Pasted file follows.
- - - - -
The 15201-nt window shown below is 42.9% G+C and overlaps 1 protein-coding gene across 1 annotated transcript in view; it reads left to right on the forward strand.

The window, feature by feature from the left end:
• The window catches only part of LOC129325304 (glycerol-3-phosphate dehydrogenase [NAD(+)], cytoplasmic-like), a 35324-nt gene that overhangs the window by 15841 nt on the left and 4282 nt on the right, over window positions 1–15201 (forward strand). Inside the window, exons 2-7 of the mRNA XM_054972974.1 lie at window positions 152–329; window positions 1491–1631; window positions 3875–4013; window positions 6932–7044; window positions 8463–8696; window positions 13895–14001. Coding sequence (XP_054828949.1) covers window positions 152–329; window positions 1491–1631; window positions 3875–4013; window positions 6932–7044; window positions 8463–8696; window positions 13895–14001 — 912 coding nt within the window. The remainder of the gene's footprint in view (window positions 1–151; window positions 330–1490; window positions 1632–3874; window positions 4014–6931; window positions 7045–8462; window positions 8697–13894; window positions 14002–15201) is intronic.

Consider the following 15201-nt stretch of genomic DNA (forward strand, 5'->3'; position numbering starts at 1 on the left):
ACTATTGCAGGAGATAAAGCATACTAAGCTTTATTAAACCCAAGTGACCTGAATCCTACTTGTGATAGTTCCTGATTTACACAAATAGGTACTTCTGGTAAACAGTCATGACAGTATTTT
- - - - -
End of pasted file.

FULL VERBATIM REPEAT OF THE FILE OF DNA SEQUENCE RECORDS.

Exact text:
The 15201-nt window shown below is 42.9% G+C and overlaps 1 protein-coding gene across 1 annotated transcript in view; it reads left to right on the forward strand.

The window, feature by feature from the left end:
• The window catches only part of LOC129325304 (glycerol-3-phosphate dehydrogenase [NAD(+)], cytoplasmic-like), a 35324-nt gene that overhangs the window by 15841 nt on the left and 4282 nt on the right, over window positions 1–15201 (forward strand). Inside the window, exons 2-7 of the mRNA XM_054972974.1 lie at window positions 152–329; window positions 1491–1631; window positions 3875–4013; window positions 6932–7044; window positions 8463–8696; window positions 13895–14001. Coding sequence (XP_054828949.1) covers window positions 152–329; window positions 1491–1631; window positions 3875–4013; window positions 6932–7044; window positions 8463–8696; window positions 13895–14001 — 912 coding nt within the window. The remainder of the gene's footprint in view (window positions 1–151; window positions 330–1490; window positions 1632–3874; window positions 4014–6931; window positions 7045–8462; window positions 8697–13894; window positions 14002–15201) is intronic.

Consider the following 15201-nt stretch of genomic DNA (forward strand, 5'->3'; position numbering starts at 1 on the left):
ACTATTGCAGGAGATAAAGCATACTAAGCTTTATTAAACCCAAGTGACCTGAATCCTACTTGTGATAGTTCCTGATTTACACAAATAGGTACTTCTGGTAAACAGTCATGACAGTATTTT